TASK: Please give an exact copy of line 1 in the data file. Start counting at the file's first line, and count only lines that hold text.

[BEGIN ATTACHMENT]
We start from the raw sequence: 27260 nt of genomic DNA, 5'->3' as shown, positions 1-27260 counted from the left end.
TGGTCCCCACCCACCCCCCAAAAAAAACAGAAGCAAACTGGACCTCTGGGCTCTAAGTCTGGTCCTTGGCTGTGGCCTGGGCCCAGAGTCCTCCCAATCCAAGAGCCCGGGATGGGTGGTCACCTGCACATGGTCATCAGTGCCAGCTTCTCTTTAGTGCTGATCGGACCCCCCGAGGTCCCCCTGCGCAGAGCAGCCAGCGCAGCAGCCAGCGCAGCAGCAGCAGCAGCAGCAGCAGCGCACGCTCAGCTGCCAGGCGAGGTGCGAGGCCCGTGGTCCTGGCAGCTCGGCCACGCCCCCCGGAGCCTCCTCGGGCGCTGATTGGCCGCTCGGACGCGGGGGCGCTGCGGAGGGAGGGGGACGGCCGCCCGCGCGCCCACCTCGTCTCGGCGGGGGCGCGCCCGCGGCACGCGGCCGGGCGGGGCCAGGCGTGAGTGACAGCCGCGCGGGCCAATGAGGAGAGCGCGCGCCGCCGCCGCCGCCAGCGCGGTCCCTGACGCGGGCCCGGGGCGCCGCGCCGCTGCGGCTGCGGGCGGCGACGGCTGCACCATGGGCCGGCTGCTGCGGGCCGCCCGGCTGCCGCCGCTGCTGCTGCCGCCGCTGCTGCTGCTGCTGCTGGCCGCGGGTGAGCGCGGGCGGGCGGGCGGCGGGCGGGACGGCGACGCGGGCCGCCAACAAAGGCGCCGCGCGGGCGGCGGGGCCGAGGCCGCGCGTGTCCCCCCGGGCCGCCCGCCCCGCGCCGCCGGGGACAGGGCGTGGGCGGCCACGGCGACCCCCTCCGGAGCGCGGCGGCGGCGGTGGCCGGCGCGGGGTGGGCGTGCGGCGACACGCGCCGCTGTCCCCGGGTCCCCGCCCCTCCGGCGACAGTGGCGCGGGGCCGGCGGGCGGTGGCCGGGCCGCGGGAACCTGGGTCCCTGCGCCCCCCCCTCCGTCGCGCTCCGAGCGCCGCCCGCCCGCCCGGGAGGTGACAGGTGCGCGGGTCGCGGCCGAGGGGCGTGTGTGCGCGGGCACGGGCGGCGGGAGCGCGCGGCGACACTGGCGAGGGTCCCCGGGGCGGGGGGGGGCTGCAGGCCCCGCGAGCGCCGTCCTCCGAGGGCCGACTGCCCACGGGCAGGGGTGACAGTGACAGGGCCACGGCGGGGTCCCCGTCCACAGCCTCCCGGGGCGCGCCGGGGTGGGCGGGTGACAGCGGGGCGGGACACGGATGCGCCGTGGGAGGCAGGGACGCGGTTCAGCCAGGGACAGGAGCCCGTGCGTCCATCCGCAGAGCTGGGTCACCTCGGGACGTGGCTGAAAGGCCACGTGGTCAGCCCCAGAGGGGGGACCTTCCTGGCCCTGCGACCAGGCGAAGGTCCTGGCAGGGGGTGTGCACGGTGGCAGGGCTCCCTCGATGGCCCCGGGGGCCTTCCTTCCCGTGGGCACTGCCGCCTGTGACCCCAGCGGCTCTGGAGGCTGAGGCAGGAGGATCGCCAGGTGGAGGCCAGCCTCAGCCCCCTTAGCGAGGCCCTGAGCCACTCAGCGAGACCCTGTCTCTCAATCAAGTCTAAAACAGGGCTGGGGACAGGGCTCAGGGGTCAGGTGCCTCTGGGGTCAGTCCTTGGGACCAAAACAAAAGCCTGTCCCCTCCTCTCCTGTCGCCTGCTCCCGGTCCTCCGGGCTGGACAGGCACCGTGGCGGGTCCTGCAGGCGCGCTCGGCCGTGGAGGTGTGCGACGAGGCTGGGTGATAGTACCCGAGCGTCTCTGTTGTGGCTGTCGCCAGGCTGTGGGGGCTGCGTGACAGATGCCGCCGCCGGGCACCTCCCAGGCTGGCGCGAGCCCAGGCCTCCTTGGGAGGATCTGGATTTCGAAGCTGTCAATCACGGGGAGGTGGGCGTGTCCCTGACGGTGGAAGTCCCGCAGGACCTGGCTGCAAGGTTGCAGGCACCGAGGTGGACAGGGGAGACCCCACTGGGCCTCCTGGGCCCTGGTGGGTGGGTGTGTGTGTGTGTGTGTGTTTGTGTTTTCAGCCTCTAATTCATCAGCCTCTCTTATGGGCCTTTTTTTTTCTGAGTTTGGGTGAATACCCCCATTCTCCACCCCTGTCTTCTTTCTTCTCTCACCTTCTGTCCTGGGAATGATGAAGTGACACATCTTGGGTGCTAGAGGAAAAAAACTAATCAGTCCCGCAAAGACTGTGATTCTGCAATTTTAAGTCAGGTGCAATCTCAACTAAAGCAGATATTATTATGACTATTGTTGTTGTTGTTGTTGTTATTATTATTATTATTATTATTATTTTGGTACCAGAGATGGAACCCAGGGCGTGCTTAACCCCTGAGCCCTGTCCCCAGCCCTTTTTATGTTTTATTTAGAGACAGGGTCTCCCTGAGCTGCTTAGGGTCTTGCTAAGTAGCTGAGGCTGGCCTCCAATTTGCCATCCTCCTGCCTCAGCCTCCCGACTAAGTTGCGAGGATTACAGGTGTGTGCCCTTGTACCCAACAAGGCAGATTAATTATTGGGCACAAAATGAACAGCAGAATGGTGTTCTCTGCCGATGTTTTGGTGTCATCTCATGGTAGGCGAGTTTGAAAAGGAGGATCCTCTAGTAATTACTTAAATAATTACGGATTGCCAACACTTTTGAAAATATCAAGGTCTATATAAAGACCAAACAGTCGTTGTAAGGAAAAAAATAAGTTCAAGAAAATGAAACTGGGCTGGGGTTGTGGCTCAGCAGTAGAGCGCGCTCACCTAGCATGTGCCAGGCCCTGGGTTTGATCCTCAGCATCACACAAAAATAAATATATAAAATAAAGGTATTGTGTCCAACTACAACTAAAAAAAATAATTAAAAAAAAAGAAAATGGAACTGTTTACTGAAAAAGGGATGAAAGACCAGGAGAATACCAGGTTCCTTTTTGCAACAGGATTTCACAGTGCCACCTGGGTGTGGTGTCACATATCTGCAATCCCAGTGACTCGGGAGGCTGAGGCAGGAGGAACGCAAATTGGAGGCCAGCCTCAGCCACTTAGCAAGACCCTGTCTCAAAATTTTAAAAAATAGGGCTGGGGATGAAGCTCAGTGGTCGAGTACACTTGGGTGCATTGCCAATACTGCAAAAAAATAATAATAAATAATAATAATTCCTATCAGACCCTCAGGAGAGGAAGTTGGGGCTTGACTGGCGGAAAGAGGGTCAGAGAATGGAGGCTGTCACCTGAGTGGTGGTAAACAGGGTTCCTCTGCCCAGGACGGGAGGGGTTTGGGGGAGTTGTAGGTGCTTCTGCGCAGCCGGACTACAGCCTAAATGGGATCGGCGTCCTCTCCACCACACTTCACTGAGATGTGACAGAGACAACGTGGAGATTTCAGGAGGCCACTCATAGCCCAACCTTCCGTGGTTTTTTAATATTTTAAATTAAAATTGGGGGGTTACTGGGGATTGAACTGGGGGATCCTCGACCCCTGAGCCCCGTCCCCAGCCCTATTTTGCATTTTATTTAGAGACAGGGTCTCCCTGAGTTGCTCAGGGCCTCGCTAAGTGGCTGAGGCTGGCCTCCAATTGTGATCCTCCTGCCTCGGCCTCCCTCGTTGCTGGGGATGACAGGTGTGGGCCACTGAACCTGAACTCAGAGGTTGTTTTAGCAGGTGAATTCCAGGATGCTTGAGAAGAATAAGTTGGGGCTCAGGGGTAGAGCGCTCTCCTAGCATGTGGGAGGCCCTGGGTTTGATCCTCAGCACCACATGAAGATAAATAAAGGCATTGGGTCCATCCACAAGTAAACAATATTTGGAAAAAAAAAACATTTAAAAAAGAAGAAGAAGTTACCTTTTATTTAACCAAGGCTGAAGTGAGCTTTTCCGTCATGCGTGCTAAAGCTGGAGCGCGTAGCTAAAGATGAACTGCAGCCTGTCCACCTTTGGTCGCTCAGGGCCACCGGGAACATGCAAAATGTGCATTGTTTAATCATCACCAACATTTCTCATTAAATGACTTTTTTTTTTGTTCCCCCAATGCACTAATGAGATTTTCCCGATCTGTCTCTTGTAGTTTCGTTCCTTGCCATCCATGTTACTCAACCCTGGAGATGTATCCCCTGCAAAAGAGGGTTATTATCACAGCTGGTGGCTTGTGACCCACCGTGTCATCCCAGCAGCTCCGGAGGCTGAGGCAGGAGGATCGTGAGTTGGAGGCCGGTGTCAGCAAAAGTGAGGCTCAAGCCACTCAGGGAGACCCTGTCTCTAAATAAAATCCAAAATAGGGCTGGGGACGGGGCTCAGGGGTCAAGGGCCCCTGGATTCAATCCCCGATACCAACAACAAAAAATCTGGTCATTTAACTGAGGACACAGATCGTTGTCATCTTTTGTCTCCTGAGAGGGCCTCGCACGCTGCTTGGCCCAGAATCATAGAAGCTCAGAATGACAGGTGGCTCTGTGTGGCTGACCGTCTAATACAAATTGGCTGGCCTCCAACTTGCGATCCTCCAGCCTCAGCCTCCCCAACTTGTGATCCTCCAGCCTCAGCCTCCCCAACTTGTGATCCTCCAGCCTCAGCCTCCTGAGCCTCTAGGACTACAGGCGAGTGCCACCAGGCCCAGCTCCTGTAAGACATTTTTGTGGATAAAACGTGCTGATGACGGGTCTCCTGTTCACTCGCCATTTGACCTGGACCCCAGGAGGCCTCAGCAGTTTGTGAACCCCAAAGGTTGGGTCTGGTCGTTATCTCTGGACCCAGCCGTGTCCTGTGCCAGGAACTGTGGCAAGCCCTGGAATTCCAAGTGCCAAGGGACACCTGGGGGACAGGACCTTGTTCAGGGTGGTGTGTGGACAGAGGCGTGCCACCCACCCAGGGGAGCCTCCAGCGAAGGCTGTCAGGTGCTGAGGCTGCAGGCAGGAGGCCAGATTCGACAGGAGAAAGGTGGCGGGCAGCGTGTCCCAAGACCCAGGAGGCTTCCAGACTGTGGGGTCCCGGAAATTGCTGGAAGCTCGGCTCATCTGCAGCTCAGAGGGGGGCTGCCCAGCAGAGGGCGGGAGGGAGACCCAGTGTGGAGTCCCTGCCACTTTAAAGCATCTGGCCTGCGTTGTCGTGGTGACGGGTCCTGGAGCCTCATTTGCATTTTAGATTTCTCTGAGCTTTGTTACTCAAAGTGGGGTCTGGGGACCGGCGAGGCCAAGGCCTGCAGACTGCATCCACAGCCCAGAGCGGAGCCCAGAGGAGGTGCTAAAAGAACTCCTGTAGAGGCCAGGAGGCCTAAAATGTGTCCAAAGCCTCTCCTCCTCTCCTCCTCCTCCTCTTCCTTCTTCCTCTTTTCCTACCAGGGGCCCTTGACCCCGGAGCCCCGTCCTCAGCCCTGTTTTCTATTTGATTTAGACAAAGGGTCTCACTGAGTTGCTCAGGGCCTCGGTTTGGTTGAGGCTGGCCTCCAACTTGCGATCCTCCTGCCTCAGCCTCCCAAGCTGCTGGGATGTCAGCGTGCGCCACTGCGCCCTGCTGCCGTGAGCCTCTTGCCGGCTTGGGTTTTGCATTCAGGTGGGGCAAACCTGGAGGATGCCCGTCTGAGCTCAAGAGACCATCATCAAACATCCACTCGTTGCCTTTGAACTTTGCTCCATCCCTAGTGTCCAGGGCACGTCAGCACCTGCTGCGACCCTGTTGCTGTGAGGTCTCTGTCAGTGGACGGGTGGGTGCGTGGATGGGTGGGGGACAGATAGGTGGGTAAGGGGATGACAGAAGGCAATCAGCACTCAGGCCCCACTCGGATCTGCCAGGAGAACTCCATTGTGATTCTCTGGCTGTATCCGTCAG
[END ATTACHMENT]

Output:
We start from the raw sequence: 27260 nt of genomic DNA, 5'->3' as shown, positions 1-27260 counted from the left end.